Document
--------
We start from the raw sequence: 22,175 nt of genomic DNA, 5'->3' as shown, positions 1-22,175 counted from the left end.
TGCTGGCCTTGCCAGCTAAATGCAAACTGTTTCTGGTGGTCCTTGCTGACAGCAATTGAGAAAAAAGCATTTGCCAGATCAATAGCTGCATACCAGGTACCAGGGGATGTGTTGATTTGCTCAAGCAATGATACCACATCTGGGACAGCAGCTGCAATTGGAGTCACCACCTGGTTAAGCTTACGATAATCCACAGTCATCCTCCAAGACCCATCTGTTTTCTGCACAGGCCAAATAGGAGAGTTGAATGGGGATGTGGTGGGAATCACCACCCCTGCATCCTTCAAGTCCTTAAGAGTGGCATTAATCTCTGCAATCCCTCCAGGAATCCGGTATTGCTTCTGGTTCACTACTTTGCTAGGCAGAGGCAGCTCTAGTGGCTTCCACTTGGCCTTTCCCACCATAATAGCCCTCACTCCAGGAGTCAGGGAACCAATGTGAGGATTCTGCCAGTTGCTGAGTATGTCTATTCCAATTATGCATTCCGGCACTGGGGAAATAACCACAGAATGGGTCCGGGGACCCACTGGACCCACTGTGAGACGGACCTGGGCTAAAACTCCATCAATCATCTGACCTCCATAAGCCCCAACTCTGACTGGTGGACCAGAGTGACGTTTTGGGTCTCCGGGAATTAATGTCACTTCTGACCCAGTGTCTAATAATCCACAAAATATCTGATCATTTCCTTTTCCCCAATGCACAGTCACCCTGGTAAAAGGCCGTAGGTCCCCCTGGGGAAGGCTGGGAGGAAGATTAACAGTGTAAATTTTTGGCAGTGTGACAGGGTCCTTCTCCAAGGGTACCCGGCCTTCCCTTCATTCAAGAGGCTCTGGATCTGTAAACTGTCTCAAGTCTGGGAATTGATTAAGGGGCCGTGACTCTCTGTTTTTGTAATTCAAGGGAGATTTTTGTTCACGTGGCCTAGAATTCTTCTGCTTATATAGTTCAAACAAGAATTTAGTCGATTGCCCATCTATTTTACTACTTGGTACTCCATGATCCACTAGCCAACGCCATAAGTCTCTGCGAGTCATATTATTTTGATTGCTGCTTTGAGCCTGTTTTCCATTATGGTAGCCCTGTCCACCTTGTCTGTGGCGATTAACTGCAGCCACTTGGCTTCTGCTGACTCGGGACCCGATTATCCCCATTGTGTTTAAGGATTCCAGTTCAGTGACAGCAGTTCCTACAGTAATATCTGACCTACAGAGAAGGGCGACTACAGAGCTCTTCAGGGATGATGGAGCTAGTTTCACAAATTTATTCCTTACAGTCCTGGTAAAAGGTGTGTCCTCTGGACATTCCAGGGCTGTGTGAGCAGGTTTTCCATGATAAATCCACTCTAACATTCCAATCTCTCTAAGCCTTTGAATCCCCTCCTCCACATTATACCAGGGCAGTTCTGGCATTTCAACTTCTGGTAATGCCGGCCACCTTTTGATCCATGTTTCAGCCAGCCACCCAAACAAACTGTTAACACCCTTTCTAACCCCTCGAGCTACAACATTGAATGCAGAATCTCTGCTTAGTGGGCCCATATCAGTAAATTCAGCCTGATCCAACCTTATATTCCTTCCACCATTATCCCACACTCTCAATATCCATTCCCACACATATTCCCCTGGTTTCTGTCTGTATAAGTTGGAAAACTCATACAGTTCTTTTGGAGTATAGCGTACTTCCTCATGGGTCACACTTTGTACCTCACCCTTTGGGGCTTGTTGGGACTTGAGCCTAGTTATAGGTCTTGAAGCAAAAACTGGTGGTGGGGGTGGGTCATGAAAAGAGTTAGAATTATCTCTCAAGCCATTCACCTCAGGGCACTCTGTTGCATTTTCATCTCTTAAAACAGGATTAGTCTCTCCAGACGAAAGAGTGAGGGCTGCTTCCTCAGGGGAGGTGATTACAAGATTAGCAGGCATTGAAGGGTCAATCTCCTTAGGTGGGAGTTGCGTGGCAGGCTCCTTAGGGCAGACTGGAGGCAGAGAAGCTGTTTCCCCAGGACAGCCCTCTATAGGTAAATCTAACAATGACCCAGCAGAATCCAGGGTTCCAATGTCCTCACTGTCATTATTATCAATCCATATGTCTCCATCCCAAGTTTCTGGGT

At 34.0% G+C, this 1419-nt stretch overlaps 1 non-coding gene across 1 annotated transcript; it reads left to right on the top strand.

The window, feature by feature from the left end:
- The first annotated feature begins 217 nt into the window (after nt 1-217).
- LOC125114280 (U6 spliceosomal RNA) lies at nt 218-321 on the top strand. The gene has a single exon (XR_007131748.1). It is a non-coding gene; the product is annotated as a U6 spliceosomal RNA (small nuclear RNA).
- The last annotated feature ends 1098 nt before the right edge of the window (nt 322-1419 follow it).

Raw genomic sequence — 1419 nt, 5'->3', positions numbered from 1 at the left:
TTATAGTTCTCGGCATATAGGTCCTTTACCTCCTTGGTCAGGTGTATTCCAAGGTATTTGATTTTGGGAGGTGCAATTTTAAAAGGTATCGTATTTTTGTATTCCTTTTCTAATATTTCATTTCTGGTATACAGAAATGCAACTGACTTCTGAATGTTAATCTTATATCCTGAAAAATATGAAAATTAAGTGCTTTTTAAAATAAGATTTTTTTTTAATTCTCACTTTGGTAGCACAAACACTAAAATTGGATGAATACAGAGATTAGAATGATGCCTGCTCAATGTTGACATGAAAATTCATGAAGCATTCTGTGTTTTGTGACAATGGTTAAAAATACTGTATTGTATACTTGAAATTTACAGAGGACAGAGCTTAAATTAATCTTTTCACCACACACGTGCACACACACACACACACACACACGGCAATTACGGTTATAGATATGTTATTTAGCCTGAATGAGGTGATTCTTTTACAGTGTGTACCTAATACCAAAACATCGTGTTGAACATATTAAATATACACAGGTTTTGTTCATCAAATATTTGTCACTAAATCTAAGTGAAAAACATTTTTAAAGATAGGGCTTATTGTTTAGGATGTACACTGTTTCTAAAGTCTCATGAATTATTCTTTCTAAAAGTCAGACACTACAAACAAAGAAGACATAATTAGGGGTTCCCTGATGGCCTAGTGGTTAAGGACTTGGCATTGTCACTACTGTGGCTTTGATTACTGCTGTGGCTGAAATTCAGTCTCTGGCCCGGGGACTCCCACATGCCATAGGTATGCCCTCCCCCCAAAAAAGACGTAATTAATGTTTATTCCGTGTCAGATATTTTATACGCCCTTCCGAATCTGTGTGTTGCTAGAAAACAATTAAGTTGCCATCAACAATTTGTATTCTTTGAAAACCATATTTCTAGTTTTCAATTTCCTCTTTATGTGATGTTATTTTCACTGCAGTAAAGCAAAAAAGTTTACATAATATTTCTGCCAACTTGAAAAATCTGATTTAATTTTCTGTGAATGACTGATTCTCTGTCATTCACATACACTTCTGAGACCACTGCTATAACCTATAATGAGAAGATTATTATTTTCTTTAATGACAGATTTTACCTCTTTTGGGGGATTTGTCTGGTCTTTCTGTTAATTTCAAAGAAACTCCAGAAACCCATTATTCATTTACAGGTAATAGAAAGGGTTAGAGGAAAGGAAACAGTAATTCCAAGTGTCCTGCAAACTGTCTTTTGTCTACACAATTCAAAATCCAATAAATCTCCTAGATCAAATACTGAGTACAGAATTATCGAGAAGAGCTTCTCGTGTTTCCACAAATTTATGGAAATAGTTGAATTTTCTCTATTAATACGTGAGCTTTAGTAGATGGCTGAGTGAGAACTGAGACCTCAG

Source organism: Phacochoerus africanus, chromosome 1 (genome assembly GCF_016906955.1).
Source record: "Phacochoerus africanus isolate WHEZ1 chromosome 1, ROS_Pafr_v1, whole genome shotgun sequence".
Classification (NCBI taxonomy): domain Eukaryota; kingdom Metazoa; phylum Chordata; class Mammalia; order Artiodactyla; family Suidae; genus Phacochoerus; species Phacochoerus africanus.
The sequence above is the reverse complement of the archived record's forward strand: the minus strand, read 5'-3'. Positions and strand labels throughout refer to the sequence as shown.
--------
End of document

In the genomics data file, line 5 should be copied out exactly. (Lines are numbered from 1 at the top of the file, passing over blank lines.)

- The first annotated feature begins 217 nt into the window (after nt 1-217).